• Sneering on the street

    When I start to try to write about one topic of interest that I’ve found in St. Petersburg, I find that I invariably end up writing about another. In an e-mail to my mom, I started out writing about how there is no such thing as customer service in Russia, and ended up writing about the Soviet Union and last Saturday’s breakfast. They all connect, trust me, but for anyone not jet-lagged by a twelve hour time difference, let me explain.

    When I come back to California in May, I know that I’m going to be happy to see pleasant salespeople. It’s a city of DMV’s over here. That’s not exactly true, the younger people are noticeably more friendly, and by ‘more friendly’ I mean ‘less murdery.’ You will never appreciate that your barista (and banker, and supermarket teller, and bus conductor, and librarian, and lady at coat check, and person sitting there specifically so that you can ask them questions) doesn’t treat you like you are the reason cancer exists until you try and have a pleasant interaction with a customer service worker in Russia.  I realize that I’m not completely in the right here, Californians must sometimes look nice…a little too nice, to some tourists. Since I know that my well-practiced “Be nice to me, stranger” Californian smile will get me nothing but suspicion and spit flavored borsch while I’m here, I’ve decided to treat these daily interactions as anthropological research, and see where that takes me.

    So far, it has taken me back to the Soviet Union, especially when I meet with a salesperson who is old enough to remember it. Anyone being to overtly friendly at the get-go was a threat, or probably an informant, and I think those fears have carried over. Also, no one seems worried about losing their job, and if they did it wouldn’t be because of someone complaining about their manner. That’s how Russians treat people they don’t know all the time. Secondly, this is a country and a city that is used to being deprived of resources for one reason or another, starved to the point that you could only scrape together enough for you and yours. That kind of history has to drastically change whom in your life you think of as important, and give you reservation for the future. America has had over two hundred years of democracy, I wonder if living in a country anywhere in the world that has had such a tumultuous history might feel like living under an active volcano.

    That being said, once you’re ‘in’ with a Russian, you are in for life, and they are crushingly generous. It’s the kind of generosity that can only come from someone who remembers a time when they had so little, and sat on their mother’s lap as she told stories of the nine hundred days she lived in a starving city under siege by the Nazis. I use the example of the Siege of Leningrad because this generosity is so deeply connected to food. Here’s one of the many examples that the American students here have noticed so far;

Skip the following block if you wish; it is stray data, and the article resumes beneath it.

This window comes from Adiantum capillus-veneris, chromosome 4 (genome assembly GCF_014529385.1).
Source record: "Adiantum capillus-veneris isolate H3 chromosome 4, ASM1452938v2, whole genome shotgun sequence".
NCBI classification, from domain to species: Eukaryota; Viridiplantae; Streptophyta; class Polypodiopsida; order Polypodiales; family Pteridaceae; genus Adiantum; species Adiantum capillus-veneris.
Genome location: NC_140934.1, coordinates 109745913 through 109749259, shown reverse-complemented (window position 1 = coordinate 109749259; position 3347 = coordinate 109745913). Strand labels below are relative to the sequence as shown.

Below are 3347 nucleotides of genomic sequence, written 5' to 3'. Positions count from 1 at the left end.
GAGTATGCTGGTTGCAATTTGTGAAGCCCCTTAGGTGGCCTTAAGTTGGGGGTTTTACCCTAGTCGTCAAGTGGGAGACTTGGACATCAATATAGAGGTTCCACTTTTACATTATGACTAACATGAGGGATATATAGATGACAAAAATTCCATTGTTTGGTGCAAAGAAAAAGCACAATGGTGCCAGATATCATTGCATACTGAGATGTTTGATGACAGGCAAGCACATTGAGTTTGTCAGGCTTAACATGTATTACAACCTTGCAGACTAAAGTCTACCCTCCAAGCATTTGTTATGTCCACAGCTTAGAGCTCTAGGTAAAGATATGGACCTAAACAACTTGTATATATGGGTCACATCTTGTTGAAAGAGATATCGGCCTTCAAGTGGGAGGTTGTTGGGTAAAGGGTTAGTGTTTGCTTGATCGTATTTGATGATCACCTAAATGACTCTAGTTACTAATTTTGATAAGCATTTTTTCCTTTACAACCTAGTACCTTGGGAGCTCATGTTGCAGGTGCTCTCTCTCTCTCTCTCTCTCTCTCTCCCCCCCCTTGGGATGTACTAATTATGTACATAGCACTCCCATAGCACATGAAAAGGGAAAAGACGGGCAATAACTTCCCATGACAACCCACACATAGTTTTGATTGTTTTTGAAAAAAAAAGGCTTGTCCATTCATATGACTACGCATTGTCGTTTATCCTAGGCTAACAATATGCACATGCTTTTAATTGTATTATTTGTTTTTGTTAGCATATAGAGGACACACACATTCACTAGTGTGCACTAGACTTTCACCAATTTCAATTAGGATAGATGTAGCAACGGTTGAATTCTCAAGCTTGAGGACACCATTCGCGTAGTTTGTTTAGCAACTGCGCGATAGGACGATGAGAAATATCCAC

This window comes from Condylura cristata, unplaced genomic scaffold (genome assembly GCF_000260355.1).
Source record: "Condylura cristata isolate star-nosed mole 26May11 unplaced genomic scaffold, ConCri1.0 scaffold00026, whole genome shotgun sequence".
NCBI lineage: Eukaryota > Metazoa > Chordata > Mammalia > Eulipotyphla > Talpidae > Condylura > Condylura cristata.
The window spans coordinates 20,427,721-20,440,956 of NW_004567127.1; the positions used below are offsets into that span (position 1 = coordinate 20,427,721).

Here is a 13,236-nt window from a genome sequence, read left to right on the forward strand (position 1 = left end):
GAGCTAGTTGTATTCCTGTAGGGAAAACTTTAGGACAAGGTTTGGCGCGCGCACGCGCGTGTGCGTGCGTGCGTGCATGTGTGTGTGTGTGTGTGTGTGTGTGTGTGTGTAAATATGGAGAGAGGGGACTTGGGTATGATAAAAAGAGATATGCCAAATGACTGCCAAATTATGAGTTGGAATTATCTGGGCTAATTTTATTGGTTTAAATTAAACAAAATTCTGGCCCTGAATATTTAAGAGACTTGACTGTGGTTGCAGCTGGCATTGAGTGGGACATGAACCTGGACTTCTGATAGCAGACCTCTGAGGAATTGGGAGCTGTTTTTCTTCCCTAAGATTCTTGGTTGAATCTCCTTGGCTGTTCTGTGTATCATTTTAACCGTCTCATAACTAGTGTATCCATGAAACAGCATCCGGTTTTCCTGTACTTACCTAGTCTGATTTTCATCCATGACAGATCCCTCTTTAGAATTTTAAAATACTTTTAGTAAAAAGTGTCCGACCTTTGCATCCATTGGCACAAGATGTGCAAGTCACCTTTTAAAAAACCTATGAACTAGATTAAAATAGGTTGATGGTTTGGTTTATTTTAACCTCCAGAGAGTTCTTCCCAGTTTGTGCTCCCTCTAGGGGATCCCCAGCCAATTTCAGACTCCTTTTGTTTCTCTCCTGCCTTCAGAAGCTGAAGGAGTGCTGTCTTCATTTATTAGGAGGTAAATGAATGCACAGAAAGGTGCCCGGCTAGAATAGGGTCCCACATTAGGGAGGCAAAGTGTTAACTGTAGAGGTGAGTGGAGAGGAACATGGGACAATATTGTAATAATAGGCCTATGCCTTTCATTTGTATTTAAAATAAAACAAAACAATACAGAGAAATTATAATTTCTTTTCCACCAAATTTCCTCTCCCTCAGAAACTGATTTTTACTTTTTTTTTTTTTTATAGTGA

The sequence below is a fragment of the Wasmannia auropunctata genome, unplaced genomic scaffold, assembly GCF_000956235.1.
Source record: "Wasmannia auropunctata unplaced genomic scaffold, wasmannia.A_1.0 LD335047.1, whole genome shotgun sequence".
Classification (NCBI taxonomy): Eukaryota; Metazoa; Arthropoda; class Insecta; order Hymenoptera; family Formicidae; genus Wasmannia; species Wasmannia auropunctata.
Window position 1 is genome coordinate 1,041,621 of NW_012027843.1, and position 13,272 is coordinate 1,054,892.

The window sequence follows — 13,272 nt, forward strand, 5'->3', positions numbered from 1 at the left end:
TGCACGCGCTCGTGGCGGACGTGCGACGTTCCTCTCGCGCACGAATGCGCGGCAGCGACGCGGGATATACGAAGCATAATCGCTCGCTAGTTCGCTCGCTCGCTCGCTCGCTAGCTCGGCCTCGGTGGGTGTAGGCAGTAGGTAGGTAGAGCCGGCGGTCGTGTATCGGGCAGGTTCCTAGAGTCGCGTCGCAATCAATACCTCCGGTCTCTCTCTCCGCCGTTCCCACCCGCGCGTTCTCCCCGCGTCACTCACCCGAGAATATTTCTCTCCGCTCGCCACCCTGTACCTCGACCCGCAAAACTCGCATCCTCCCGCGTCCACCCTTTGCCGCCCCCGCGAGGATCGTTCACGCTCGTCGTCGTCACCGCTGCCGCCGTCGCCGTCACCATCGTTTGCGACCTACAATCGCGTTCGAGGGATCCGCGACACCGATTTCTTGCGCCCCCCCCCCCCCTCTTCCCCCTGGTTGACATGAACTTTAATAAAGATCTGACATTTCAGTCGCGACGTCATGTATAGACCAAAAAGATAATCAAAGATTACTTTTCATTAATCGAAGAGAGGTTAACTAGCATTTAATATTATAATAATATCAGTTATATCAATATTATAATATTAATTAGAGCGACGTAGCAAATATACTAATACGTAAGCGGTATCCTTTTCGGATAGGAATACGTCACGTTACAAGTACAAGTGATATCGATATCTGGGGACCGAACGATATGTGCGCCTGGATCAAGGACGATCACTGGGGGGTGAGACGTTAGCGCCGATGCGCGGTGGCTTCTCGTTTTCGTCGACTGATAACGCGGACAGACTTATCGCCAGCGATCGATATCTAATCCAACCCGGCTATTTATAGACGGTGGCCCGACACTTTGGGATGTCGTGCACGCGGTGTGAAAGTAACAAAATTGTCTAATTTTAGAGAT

As part of this study abroad program, each student lives with a Russian family that is expected to feed the student everyday and provide packed lunches for weekend trips. Last Saturday we left St. Petersburg to visit the ancient city of Novgorod, and even though these families did not need to provide packed breakfasts, everyone on the bus had a hamper so big that they had to rearrange their luggage to take it. People had yogurt, pastries, fruit, meat and cheese sandwiches. Mine lasted me so long I finished it for lunch on Monday. One might think that that this was a gesture of vanity instead of good-will, as in, each host mother knows that all of the other students are going see what a great breakfast everyone else has, and you don’t want to look like the stingy host family. I might even agree that that could be a motivation, were it not for the fact that they are consistently and genuinely generous in private.

    I heard the stereotype that Russians are a harsh, unfriendly, and unsmiling people so many times before I came here. Since I’ve come here, I’ve seen it enforced everyday, but I also know it isn’t true. Seeing a dower looking Russian on the street and then assuming that he or she is a hateful person is like saying that a man probably showers in his jeans, since that’s what he was wearing to work today. While there might be grey skies and grey faces on the streets of St. Petersburg, as soon as the apartment door closes there is a fully different Russian culture, and it is full of a warmth and generosity that boggles the overtly friendly mind.



    • I love your stories before I travel in June to Russia.


      • Maya North

      • February 17, 2013 at 11:40 pm
      • Reply

      My native Russian teachers were the sweetest people imaginable! We had three–my first who also spoke Hebrew like a native, a darling young substitute who made it clear without actually rubbing our noses in it that we had no clue what discipline was–none of it–and the young woman we die-hards hired to tutor us who was kinder and more loving than we could actually grasp. We went to a party at her apartment and there were quite a few other Russians (and a few Ukrainians) there and every one of them was kind and welcoming. We may smile more here, but we have no clue what generosity and welcome is in comparison…



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